Fuse Labs' Montage blends search with blogging

The latest Web gadget to come from Microsoft's Fuse Labs group is something called Montage that blurs the lines of content creation and consumption.

Josh Lowensohn
Josh Lowensohn Former Senior Writer
Josh Lowensohn joined CNET in 2006 and now covers Apple. Before that, Josh wrote about everything from new Web start-ups, to remote-controlled robots that watch your house. Prior to joining CNET, Josh covered breaking video game news, as well as reviewing game software. His current console favorite is the Xbox 360.
4 min read
Montage logo

Is there a happy medium between a Tweet and something like a full-blown blog post? Microsoft seems to think so and is working on a new experimental publishing system called Montage that lets you throw together a page of content--be it yours, or collected from the Web in just a few minutes.

Actually, less than a few minutes is the aim of the game for Montage, which pulls together news headlines, photos, and Tweets based on Bing searches. These items can then be placed on a page that stays static or changes based on the searches and feeds it's pulling from.

Montage is the latest creation to come out of FUSE Labs, a skunkworks project group within Microsoft, formed a little more than a year ago by the now departed Ray Ozzie to build social computing projects. Microsoft is taking the wraps off Montage tomorrow morning as part of the annual Web 2.0 Summit series in San Francisco.

Montage began its life as a tool for building applications on touch-screen devices before morphing into a content management system of sorts. Editors at MSN.com had wanted a way to program in trending news items to their front door in fewer steps than their existing publishing tool allowed, so the answer was a search box, plugged directly into Microsoft's Bing. It was designed to pull up photos and news headlines and feed them into a grid that could be placed on the site's front door. As far as that translating to a consumer product, it ends up as more of an experiment to see if people will latch onto something that blurs the lines between consumption and creation.

According to Fuse Labs user experience director Matthew MacLaurin, who CNET spoke with earlier today, the original premise of what Montage would end up being was not a replacement for traditional publishing systems. Instead, it's a play at offering users a speedier way to create, share, and discover new content from both traditional and social news sources. "We're not trying to be Pagemaker, or anything like that," MacLaurin joked.

An example of a particularly fleshed out Montage that more closely resembles a Web page. Click to enlarge.
An example of a particularly fleshed out Montage that more closely resembles a Web page. Click to enlarge. Screenshot by Josh Lowensohn/CNET

To help better figure out where the product could end up, Microsoft has been testing Montage internally for the past few months, trying to figure out what normal people (read: non-reporters) will do with it. The results have been all over the map. Some have used it to make simple photo slideshows, while others have put together pages of content that more closely resemble traditional Web sites.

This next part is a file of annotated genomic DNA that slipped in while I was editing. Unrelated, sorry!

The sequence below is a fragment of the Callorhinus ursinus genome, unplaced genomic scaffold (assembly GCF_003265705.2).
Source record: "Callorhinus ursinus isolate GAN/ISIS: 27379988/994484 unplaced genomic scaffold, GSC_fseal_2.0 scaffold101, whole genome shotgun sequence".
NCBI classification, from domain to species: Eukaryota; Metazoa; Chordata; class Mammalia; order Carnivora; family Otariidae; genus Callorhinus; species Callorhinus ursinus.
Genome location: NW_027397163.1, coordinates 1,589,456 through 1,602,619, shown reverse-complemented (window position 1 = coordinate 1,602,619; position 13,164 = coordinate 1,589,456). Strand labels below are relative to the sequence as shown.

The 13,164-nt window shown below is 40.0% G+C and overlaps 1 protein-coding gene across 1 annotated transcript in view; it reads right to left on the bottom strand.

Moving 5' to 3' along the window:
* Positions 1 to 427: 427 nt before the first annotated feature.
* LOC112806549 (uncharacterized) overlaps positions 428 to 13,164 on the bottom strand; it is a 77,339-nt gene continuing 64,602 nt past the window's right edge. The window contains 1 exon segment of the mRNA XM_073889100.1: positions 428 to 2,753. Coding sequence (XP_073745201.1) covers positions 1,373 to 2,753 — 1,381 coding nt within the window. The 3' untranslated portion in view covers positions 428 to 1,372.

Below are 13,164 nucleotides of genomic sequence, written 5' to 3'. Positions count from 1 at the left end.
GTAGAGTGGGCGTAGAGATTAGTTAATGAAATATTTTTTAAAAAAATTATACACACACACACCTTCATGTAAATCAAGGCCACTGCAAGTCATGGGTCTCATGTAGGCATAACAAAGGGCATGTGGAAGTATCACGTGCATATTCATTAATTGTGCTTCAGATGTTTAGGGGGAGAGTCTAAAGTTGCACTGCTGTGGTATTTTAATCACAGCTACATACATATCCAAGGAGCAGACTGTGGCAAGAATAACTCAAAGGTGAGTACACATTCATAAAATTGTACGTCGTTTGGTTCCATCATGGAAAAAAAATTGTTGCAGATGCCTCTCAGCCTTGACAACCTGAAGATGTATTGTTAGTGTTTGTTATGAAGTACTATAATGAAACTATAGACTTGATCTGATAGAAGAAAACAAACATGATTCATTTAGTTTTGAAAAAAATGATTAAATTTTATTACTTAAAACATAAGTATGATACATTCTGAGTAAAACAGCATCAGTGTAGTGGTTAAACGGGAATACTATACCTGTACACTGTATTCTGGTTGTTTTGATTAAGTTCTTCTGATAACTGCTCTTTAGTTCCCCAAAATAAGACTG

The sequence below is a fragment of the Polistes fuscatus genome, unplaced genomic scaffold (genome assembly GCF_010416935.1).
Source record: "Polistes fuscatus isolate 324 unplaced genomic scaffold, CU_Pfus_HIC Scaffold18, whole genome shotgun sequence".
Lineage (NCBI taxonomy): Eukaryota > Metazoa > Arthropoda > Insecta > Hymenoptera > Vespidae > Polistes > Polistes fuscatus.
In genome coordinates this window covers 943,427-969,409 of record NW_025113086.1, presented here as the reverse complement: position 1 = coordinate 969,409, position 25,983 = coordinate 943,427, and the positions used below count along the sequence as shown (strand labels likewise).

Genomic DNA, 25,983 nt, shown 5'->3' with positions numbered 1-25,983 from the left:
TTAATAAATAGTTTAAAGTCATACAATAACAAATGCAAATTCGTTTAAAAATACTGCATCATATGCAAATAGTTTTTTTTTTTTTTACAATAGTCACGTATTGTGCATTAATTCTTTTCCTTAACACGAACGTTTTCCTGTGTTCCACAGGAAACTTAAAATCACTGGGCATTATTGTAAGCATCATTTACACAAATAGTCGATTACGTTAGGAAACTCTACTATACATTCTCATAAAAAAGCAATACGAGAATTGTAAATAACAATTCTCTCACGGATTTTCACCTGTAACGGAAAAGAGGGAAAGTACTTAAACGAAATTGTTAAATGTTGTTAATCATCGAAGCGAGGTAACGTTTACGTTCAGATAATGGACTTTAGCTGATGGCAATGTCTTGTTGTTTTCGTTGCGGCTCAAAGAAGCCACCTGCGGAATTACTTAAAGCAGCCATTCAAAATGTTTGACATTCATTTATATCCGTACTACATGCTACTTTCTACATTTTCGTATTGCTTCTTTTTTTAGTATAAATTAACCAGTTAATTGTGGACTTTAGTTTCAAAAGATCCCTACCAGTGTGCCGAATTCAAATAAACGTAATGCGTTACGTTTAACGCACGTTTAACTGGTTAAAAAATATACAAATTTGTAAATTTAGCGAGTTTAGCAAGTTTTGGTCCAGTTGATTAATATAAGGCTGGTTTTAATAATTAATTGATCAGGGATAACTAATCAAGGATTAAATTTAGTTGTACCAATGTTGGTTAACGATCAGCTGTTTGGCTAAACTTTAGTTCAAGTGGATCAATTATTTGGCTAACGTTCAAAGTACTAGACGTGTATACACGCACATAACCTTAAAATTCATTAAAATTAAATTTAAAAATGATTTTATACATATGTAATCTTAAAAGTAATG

So what does Microsoft think most users will do with it? "What we've decided is to basically take it public as a curatorial tool that anyone can use to create these sort of new assemblages based on dynamic streaming social media," MacLaurin said. "In a certain sense, there's a long legacy of drag and drop page builders and stuff like that, and the difference here is that it's driven entirely by search and it's entirely dynamic," he said.

Of course, pages need not be dynamic. Users can, for instance, lock down a Montage in time by pinning news stories, photos, videos, and more to a page. Or they can just leave each segment of a Montage set to search on Bing, Twitter, or an RSS feed, putting whatever new content shows up at the top. Though as far as that being useful on something like a Web site, the product is not quite there.

"We are going to let you eventually embed montages in a Web page, and of course you can just iframe them now if you want to. We want to make that even easier, we want to support that," MacLaurin said. "There's also this reverse embedding, where you can embed your existing blog into a topic page that then gets surfaced in the Montage gallery."

Montage's gallery of user submissions.
Montage's gallery of user submissions. Screenshot by Josh Lowensohn/CNET

That gallery (pictured above) is a listing of user-created montages that already does things like highlight the newest creations and the people who made them. This can also be browsed by the tags users assign to their Montages. MacLaurin said the goal of the gallery is to eventually include some more social hooks like a face-off for two similar Montages, as well as user achievements for both users and their creations, doled out for unique, or otherwise popular content.

MacLaurin says there's still much more work to be done on the tool, particularly in the kinds of things you can do with it. "This is an area we're going to be doubling down on, is getting a lot more cool widgets in here," he said. The product could also morph into something aimed at professional news outlets to provide things like analytics on how users are viewing and interacting with content, as well as a way to actually submit media content through the tool, as MSN's internal version allows. In the meantime, the company will be letting in groups of users in waves, before fully opening it up by the end of the year.